Coming to theatres today, Friday, October 10: EVOLUTION OF A CRIMINAL
Darius Clark Monroe’s reckoning with the mistakes of his past had its world premiere at SXSW this year. It went on to screen at Full Frame, Dallas, Los Angeles, BlackStar, BAMcinemaFest, Maryland, and the upcoming New Orleans Film Festival.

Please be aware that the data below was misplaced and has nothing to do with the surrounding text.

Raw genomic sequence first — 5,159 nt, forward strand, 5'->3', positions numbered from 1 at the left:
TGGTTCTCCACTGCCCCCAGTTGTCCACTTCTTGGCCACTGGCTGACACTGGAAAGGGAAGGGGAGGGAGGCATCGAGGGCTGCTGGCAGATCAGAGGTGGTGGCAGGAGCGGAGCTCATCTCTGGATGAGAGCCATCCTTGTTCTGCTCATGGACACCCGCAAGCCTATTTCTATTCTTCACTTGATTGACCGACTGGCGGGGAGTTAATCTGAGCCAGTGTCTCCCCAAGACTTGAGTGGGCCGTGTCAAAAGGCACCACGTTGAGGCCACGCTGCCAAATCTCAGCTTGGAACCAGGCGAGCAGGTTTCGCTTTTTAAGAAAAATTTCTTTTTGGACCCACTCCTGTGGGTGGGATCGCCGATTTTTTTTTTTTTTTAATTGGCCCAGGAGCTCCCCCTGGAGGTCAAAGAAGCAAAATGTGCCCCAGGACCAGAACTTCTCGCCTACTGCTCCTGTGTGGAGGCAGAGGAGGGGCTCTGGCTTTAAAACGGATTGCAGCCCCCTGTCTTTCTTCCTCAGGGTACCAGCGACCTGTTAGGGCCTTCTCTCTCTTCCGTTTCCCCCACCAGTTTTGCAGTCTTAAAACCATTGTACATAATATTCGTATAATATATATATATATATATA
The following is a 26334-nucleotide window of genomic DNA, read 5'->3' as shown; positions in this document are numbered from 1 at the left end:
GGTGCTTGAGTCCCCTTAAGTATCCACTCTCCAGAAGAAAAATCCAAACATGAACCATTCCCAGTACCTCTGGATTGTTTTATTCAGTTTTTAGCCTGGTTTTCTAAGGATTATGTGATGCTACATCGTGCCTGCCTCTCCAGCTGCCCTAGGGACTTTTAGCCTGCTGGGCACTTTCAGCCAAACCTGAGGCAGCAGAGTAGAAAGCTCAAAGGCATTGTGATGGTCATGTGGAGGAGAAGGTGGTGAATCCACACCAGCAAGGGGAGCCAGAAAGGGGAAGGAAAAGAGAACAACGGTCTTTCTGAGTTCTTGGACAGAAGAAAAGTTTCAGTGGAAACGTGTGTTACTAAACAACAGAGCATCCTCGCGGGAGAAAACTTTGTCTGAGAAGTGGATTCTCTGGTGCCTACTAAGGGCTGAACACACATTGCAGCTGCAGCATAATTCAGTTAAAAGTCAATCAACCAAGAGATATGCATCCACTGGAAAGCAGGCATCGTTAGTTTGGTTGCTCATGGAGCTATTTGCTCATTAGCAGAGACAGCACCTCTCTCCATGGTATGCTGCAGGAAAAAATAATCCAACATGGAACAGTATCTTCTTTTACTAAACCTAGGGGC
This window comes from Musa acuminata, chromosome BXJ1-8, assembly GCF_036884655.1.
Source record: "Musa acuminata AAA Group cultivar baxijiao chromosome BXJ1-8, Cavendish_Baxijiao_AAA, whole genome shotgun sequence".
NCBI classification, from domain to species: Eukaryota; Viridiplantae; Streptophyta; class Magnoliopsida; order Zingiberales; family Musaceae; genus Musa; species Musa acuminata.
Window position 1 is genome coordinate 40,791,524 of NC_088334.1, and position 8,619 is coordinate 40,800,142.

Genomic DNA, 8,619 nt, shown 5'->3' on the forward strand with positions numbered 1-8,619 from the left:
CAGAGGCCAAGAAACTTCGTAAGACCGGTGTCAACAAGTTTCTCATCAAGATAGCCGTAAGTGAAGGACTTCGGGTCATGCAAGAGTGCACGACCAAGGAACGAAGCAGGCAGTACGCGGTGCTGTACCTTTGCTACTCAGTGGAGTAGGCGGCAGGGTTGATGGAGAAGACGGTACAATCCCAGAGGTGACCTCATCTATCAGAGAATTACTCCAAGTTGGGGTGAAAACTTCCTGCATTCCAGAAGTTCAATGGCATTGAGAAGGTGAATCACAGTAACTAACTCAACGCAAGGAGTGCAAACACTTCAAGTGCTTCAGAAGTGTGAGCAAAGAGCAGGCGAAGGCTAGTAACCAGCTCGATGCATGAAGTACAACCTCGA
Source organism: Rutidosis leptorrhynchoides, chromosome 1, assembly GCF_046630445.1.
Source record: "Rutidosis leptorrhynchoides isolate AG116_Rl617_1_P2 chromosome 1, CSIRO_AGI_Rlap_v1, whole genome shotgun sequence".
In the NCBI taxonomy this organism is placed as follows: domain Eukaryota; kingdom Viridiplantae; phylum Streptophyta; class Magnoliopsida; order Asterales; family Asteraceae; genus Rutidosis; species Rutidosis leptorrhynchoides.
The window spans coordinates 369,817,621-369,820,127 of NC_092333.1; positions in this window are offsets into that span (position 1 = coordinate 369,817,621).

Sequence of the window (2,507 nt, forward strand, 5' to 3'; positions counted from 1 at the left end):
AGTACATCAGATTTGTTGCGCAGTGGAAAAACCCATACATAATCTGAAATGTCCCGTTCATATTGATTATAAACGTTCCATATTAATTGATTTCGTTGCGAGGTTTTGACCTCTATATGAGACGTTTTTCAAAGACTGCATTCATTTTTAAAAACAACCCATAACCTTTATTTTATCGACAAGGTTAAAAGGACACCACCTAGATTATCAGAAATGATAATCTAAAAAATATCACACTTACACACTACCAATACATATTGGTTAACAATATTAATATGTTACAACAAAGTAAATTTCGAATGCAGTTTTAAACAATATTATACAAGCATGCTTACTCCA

When he was sixteen, Monroe and two of his high school classmates robbed a bank on the outskirts of Houston TX. Eventually caught, he was sentenced to prison. While the filmmaker cites a noble cause – a desire to help with his family’s financial troubles – he offers this not as a justification, but merely as the thought process that led his younger self to make a poor life decision that had consequences not only for his future, but for his family and his victims. Woven into this autobiographical tale is a desire for expiation, as Monroe seeks out the bank employees and customers who were traumatized by his action so that he can ask for their forgiveness, even as he interviews family members and friends, who offer the most affecting testimony, despite being filmed in an offputting manner. More problematic than this, however, and where Monroe goes woefully wrong, is in his decision to use re-enactments of the robbery. These scenes are clunky, distracting, unnecessary, and unfortunately suggest a lack of confidence in the power of his storytelling, ultimately cheapening a promising project.